Under-the-radar Patriots injury could be a game-changer vs. 49ers, Kittle originally appeared on NBC Sports Boston
The Patriots have faced a slew of talented tight ends already this season, and there's a trend that has emerged.
While they've thrown a variety of defenders at players like Raiders tight end Darren Waller and Chiefs tight end Travis Kelce through the first month of the season, those two players saw a corner in coverage on third downs. In Week 3 against Vegas and Week 4 against Kansas City, it was second-year corner Joejuan Williams who drew both star tight ends in man-to-man. In Week 1, Williams was matched up on Miami tight end Mike Gesicki, who is more a big receiver than a true tight end.
But Williams was flagged for two penalties while in coverage of Waller. Against the Chiefs, he was trailing in coverage when Kelce pulled in a 45-yarder. In both games, rookie Kyle Dugger ended up seeing some time on the opponent's star tight end.
How the Patriots plan to handle George Kittle when the 49ers visit Gillette Stadium is one of the week's major storylines. Dugger figured to be a factor. He's the kind of rangy, explosive athlete who could be a nice matchup weapon for a tough cover like Kittle.
But now that Friday's injury report has been released, Dugger's availability to the Patriots defense Sunday is up in the air. He's been listed as questionable for Sunday with an ankle injury.
Defensive lineman Adam Butler (shoulder), receiver Julian Edelman (knee), guard Shaq Mason (calf) and outside linebacker Derek Rivers (back) are also questionable. Defensive lineman Carl Davis (concussion) has been ruled out.
But the fact that Dugger could miss Sunday is a potential wrench in Bill Belichick's coverage plan against Jimmy Garoppolo and his set of weapons. The Niners use more two-back sets than any offense in football, which could require the Patriots -- who've used safety Adrian Phillips as a linebacker this season -- to take a defensive back off the field and insert a linebacker.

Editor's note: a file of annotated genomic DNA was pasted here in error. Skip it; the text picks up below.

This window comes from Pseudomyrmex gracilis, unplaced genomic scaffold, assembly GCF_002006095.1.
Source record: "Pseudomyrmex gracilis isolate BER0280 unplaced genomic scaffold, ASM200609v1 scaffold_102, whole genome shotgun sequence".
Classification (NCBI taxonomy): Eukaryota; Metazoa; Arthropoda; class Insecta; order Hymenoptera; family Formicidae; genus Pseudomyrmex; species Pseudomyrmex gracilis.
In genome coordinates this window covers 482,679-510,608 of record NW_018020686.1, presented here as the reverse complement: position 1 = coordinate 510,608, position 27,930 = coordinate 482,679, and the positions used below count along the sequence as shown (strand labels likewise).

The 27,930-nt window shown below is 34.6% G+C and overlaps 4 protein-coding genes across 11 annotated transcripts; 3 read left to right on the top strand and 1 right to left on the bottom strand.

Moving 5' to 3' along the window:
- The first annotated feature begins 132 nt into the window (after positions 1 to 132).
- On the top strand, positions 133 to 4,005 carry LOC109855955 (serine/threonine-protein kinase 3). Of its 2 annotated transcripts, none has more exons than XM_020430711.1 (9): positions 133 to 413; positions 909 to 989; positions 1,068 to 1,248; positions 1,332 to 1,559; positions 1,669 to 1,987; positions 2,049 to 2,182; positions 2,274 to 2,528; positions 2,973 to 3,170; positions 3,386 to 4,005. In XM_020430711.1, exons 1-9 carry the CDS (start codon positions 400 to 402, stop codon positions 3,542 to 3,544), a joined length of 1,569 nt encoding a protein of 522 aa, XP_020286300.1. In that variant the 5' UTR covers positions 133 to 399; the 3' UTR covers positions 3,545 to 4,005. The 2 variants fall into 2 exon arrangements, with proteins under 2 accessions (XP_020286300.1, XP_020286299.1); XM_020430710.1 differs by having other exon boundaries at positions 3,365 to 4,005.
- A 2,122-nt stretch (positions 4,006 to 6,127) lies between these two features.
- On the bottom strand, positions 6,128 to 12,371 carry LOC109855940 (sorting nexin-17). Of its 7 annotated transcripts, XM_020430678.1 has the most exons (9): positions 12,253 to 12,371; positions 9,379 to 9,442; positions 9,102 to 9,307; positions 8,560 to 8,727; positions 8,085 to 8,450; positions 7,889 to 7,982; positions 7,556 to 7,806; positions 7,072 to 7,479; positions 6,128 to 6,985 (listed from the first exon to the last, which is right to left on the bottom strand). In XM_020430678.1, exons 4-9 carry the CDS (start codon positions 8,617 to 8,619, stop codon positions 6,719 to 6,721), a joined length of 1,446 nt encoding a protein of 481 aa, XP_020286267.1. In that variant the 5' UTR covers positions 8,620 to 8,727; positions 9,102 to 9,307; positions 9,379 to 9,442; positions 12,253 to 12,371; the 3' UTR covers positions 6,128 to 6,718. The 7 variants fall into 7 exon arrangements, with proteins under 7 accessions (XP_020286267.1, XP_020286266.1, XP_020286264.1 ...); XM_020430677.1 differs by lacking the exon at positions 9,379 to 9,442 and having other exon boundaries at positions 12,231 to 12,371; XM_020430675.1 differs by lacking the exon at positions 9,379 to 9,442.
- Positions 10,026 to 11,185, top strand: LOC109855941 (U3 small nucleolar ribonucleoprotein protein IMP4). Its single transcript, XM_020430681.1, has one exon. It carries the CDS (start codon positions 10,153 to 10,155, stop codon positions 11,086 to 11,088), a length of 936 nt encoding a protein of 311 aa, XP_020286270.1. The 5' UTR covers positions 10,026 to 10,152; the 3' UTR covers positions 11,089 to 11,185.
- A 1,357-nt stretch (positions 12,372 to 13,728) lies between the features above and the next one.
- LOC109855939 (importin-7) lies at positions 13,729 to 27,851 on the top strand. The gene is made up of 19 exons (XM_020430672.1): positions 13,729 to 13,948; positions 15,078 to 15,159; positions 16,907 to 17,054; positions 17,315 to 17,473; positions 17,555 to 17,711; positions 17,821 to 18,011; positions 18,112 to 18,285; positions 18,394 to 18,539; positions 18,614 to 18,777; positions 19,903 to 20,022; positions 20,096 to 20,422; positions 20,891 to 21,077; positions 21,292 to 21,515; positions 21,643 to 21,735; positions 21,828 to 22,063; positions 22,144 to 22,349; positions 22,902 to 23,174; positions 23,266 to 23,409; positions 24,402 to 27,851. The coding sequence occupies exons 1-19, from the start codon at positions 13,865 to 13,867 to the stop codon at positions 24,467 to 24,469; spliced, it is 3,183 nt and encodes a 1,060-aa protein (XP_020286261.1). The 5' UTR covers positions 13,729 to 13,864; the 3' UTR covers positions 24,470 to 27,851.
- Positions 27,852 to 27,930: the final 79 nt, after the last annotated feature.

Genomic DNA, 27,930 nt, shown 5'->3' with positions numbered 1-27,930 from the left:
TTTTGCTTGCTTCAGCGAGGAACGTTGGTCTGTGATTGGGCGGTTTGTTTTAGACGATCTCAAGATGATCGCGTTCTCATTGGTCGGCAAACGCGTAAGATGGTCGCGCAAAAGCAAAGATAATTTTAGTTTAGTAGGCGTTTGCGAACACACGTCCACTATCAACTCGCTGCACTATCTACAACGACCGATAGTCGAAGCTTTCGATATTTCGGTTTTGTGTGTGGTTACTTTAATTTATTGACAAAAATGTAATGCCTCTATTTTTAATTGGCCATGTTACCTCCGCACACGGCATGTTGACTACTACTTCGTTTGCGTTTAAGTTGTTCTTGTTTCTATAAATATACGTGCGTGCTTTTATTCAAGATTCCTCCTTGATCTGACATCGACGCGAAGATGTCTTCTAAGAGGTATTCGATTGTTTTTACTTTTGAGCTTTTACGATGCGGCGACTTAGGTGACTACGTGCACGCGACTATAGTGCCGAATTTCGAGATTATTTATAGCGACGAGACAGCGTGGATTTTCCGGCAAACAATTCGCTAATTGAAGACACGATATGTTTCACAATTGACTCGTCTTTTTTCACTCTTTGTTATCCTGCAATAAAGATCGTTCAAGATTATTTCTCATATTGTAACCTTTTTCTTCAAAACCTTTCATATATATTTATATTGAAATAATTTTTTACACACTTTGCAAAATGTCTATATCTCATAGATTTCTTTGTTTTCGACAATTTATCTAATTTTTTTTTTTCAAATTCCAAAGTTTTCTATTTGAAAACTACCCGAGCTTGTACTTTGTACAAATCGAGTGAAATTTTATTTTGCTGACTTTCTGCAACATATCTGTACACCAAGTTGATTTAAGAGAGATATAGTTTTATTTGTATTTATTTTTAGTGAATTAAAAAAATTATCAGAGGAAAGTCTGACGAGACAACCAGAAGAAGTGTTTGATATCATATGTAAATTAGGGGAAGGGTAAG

What makes Dugger an intriguing option for Kittle in those heavier packages is that he -- more so than a corner like Williams -- would be able to hold up against run plays in the box at 6-foot-2, 220 pounds. If the Patriots want to deploy linebackers to run with San Francisco's backs, they'll be better suited to play the run. And using an athletic safety on Kittle instead of a defensive back would accomplish the same goal of being ready for the run against a team that is top-10 (tied with the Patriots) for rushing attempts this season while also being athletic enough to compete in coverage.
Dugger ended up seeing Broncos tight end Albert Okwuegbunam in coverage for a few snaps last weekend, though -- like Gesicki -- he was more of a big receiver than a true tight end which helped explain why Jonathan Jones saw Okwuegbunam in coverage so frequently.
Kittle is a different beast, though.
Whether Dugger is in uniform Sunday or not, covering Kittle likely won't be a one-man job. Still, physically, the rookie out of Division 2 Lenoir-Rhyne might be the best choice to be a consistent part coverage equation for a size-and-speed freak like Kittle. If Dugger can't play, that could make an already-difficult matchup for the Patriots a little tougher.